The summer was also full of other rarities. The ABA's 15th record of Crescent-chested Warbler showed up about a week after I arrived. Nesting Rufous-capped Warblers (1st nesting record) added another highlight to the summer. The continuing (and now famous) Madera Canyon Flame-colored Tanager put on his usual show but was slightly dimmed by the presence of a nesting pair in the Chiricahuas.
Berylline Hummingbirds seemed almost common compared to other years. The highlight was seeing 4 of these awesome rare hummingbirds in one day.
The rare but regular White-eared Hummingbirds also put on a good show. 5 in one day made for another highlight.
Black-capped Gnatcatchers proved easy to find compared to '08 when Camp Chiricahua missed them.
Five-striped Sparrows were regular in California gulch, but at least one bird made headlines when it showed up in Florida Canyon, near Madera Canyon, nearly 100 miles north of the border.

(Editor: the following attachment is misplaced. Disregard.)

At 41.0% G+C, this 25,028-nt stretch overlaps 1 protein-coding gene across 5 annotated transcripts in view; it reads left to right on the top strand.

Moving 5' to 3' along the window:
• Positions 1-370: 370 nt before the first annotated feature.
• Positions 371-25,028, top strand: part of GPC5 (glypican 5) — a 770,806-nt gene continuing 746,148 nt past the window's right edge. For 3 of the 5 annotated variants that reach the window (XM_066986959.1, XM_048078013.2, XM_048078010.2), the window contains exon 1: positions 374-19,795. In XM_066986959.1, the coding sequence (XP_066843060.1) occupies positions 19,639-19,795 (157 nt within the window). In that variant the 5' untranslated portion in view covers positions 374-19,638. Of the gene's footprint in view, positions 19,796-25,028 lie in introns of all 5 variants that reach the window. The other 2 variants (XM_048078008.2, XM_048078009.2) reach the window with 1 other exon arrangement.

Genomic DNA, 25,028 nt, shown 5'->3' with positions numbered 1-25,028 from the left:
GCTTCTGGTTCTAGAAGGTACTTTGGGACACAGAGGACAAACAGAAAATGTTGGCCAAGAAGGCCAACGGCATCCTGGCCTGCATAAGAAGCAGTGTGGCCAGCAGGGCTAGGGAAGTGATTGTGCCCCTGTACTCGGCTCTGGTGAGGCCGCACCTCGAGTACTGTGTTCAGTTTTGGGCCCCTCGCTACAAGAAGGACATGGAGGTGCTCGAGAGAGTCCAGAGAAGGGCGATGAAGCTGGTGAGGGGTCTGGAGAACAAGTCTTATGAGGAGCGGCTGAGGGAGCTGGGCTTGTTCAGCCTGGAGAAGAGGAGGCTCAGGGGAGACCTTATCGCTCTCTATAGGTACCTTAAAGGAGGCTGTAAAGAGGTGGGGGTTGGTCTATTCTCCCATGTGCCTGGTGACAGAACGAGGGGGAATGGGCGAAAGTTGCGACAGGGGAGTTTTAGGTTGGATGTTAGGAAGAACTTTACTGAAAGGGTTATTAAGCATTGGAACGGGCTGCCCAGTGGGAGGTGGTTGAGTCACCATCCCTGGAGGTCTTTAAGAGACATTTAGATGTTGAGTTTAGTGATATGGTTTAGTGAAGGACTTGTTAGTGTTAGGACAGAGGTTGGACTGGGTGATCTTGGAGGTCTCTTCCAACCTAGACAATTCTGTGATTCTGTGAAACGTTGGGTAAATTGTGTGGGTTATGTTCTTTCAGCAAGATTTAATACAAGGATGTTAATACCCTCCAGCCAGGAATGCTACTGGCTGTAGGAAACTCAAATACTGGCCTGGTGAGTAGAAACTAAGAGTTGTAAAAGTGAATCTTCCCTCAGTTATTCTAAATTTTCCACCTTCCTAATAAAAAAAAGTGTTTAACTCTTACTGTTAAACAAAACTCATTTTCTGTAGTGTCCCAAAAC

The California Gulch Buff-collared Nightjar put on an awesome show for my friend and I one night in late May. It perched up on a bush in plain view, about 30 ft from us. You could see the buff collar without binoculars.
Two Aztec Thrushes showed up last summer. One appeared right after the Solitaire vanished and many hopeful birders saw it as a consolation prize.
The second was a one day wonder. It flew across the road as my clients and I were heading up to look for Red-faced Warblers.
A Pacific Golden-plover at Wilcox ponds in June became my life PGPL just as the sun was setting.
Two Black-bellied Plovers at Wilcox in early Aug made for an interesting and rare summer record.
Easily the best Hummingbird of the summer was a male Plain-capped Starthroat that was found at a feeder in Patagonia. Conveniently enough, it was the same day that I had planned on being in Patagonia so I was able to both see and photograph this awesome north Mexican hummer. Combined with Ruby-throated Hummingbird from Wisconsin and a lone Buff-bellied Hummingbird that I found in Texas, it made for a 17 Hummingbird summer.